But this is not appropriate for a review. I may find it necessary, in conducting the review, to do unusual things. Run it excessively loud with broadband pink noise. Take to it with a screwdriver to find out something or other (I almost never do this!) The purpose of the review is to describe the product to my readers. However, I should note that I don't think I have ever actually damaged any of the equipment I've tested, beyond normal wear and tear, during the two thousand plus reviews I've done. In fact, on several occasions I've performed minor repairs (a crossover in a high-end pair of loudspeakers come to mind -- with the company's permission, I resoldered the wiring since the thing had come adrift during transport so the loudspeakers wouldn't work).
If there are difficulties or problems with the Product please contact [The Company] on the details of this letter and we will endeavour to solve the problem as quickly as possible.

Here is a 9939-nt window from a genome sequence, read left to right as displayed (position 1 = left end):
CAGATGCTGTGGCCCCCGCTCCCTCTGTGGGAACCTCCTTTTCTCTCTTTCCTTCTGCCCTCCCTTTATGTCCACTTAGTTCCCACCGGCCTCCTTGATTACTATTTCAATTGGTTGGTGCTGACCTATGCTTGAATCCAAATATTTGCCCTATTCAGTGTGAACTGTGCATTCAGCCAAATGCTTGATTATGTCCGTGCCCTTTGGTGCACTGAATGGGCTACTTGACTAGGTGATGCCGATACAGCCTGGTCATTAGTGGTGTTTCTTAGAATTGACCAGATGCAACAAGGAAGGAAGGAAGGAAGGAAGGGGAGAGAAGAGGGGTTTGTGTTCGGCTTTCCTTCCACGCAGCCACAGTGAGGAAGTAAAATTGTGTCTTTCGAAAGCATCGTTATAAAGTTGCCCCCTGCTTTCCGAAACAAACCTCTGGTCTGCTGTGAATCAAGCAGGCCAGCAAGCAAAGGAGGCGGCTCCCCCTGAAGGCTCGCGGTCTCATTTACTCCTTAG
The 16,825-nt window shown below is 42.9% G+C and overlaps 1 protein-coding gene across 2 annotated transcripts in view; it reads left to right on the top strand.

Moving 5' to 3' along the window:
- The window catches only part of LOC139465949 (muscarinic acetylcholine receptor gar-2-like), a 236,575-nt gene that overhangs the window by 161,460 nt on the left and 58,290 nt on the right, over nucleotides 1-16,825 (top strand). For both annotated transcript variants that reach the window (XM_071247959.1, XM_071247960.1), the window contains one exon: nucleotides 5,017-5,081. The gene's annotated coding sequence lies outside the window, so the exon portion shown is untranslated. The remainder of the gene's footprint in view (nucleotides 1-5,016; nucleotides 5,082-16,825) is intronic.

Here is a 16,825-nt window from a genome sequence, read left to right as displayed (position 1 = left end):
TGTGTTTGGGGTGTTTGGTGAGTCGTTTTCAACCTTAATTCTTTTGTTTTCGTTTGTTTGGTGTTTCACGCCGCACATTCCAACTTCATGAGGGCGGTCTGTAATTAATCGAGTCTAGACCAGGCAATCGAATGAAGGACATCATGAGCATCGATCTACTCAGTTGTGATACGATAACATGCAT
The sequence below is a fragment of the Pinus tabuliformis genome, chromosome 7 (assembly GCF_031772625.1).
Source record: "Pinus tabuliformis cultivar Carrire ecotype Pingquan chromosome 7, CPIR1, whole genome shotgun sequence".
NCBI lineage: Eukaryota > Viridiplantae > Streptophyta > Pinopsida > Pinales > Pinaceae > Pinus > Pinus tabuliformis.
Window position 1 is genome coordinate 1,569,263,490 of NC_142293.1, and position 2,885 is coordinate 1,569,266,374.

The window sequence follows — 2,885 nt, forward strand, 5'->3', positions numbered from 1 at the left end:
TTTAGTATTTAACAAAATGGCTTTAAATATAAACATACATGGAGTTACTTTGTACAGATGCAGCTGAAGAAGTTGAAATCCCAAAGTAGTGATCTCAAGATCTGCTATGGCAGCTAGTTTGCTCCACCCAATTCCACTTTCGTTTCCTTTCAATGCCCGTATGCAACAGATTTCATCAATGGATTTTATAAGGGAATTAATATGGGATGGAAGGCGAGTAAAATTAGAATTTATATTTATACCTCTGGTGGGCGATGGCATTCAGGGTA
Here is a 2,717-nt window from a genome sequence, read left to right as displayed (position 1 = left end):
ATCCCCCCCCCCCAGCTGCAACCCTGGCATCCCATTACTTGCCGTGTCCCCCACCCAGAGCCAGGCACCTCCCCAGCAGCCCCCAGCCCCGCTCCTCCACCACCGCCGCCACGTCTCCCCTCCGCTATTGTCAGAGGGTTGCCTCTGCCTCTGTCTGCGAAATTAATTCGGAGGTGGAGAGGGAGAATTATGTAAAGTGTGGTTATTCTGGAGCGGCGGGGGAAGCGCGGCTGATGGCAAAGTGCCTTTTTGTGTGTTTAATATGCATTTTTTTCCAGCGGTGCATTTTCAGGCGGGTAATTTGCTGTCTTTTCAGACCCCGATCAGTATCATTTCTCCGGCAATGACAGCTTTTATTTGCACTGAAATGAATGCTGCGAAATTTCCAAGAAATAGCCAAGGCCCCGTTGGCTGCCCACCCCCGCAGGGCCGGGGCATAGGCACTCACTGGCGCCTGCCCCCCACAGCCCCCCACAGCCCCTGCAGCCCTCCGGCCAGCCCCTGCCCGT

There are two kinds of difficulties or problems I encounter with the products I review. Some are clearly such things as the product being damaged or otherwise operating incorrectly. Of course I contact the company about those problems. I had one of those just a fortnight ago: a home entertainment system with an add-on module for wireless rear speakers. The transmitter and receiver in the add-on didn't match. I called the company. We nailed down the issue. They sent a matching transmitter and receiver by overnight courier. The next day I continued doing the review.

The other kind are areas of inadequate performance or difficulties in operation due to what I judge to be design flaws. These are the kinds of things that are supposed to be brought out in the review, and should generally not be disclosed to the product supplier prior to publication (since there is the potential for some unscrupulous suppliers to attempt legal action to prevent publication).